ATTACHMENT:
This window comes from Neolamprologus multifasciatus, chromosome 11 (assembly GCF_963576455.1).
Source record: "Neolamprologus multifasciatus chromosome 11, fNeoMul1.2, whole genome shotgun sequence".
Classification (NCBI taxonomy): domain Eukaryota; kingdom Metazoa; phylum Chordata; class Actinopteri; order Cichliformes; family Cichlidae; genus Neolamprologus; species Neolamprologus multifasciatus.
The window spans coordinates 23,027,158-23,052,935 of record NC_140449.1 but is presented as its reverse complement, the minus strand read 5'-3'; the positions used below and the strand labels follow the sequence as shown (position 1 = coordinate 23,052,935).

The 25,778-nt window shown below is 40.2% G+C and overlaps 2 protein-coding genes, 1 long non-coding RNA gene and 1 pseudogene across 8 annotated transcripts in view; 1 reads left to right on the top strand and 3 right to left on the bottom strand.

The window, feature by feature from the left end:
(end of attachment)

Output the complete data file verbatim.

This window comes from Neolamprologus multifasciatus, chromosome 11 (assembly GCF_963576455.1).
Source record: "Neolamprologus multifasciatus chromosome 11, fNeoMul1.2, whole genome shotgun sequence".
Classification (NCBI taxonomy): domain Eukaryota; kingdom Metazoa; phylum Chordata; class Actinopteri; order Cichliformes; family Cichlidae; genus Neolamprologus; species Neolamprologus multifasciatus.
The window spans coordinates 23,027,158-23,052,935 of record NC_140449.1 but is presented as its reverse complement, the minus strand read 5'-3'; the positions used below and the strand labels follow the sequence as shown (position 1 = coordinate 23,052,935).

The 25,778-nt window shown below is 40.2% G+C and overlaps 2 protein-coding genes, 1 long non-coding RNA gene and 1 pseudogene across 8 annotated transcripts in view; 1 reads left to right on the top strand and 3 right to left on the bottom strand.

The window, feature by feature from the left end: